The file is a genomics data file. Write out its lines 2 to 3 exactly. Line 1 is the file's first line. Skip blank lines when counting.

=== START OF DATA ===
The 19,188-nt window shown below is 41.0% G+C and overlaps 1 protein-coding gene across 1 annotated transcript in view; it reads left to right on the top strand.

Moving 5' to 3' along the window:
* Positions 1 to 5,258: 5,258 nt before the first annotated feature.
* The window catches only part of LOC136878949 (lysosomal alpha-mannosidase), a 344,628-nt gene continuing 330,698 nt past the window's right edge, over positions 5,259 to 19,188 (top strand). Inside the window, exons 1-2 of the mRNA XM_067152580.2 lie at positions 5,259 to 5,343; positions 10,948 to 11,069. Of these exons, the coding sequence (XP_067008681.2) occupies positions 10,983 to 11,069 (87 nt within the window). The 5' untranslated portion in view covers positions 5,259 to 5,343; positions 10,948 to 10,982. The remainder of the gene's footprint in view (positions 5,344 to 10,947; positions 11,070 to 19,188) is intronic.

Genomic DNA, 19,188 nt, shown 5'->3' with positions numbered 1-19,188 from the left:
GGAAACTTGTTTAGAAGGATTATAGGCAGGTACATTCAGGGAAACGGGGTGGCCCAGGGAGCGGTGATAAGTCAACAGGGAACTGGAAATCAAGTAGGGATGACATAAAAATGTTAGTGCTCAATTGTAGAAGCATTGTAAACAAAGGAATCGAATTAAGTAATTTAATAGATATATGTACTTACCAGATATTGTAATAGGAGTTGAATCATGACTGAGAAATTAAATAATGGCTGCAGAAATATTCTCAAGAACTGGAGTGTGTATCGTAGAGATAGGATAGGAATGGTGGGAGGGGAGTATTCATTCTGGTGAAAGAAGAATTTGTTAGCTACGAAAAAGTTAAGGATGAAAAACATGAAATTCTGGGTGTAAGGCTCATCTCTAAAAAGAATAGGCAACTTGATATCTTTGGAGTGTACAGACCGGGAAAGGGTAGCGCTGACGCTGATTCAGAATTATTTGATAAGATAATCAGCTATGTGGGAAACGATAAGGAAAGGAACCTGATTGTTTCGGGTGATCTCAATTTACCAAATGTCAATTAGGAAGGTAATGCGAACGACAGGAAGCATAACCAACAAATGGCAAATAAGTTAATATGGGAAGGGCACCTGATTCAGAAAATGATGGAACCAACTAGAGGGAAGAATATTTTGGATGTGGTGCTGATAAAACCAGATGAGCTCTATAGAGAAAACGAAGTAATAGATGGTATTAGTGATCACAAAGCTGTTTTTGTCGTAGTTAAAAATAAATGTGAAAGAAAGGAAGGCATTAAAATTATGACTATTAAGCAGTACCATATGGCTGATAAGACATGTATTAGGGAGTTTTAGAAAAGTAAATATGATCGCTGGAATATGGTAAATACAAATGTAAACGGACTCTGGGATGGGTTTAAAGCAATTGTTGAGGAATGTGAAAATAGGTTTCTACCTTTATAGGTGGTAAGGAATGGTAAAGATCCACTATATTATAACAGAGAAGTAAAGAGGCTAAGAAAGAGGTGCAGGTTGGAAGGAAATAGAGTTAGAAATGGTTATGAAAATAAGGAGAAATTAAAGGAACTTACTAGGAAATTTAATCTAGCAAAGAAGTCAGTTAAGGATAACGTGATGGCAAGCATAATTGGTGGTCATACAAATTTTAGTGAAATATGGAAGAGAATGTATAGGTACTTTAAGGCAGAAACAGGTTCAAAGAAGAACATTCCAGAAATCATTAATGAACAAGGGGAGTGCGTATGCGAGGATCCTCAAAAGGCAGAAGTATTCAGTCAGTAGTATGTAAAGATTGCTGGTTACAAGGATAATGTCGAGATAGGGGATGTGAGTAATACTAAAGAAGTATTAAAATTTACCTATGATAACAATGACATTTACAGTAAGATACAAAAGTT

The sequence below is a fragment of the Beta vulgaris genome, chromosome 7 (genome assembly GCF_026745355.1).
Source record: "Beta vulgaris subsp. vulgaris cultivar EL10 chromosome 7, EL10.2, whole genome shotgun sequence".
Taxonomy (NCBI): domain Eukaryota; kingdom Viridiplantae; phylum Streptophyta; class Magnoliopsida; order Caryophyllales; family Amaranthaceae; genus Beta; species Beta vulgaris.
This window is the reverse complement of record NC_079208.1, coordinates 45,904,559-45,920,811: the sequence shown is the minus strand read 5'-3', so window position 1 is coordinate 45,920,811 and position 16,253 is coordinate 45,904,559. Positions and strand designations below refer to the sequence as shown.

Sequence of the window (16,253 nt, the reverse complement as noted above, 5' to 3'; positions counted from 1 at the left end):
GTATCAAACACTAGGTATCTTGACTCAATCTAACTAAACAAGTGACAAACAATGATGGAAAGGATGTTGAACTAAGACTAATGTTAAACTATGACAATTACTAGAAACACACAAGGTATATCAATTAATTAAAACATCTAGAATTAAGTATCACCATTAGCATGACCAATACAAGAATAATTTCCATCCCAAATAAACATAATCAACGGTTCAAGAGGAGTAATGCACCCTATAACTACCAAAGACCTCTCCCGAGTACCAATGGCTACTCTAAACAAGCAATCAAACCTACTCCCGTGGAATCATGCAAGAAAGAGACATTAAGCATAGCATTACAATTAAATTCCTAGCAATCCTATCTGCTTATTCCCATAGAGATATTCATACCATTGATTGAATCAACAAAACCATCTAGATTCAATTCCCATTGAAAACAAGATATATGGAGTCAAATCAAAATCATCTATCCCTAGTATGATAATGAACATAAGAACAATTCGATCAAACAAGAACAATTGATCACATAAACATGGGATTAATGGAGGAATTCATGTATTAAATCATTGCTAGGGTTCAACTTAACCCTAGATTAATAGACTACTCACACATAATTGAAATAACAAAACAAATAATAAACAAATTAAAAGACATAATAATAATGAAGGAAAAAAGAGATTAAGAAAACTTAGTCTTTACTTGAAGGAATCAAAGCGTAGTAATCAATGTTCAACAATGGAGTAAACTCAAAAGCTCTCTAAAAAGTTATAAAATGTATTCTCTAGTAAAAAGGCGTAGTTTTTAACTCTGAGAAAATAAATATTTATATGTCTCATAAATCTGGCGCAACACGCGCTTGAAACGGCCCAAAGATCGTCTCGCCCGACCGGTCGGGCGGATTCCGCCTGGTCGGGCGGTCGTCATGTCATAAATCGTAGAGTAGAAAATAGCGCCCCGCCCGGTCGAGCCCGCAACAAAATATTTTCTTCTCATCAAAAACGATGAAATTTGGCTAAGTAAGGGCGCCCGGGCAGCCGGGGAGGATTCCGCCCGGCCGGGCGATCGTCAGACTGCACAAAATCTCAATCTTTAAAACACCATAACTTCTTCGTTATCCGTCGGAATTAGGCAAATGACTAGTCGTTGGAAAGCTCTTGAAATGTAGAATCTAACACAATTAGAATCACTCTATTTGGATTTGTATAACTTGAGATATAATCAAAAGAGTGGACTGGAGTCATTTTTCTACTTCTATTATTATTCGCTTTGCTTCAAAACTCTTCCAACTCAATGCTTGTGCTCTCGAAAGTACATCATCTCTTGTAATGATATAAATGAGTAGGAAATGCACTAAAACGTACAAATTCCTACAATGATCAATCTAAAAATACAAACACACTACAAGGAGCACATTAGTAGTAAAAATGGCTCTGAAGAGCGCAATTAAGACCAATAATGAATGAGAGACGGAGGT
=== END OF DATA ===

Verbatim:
Moving 5' to 3' along the window:
* Positions 1 to 5,258: 5,258 nt before the first annotated feature.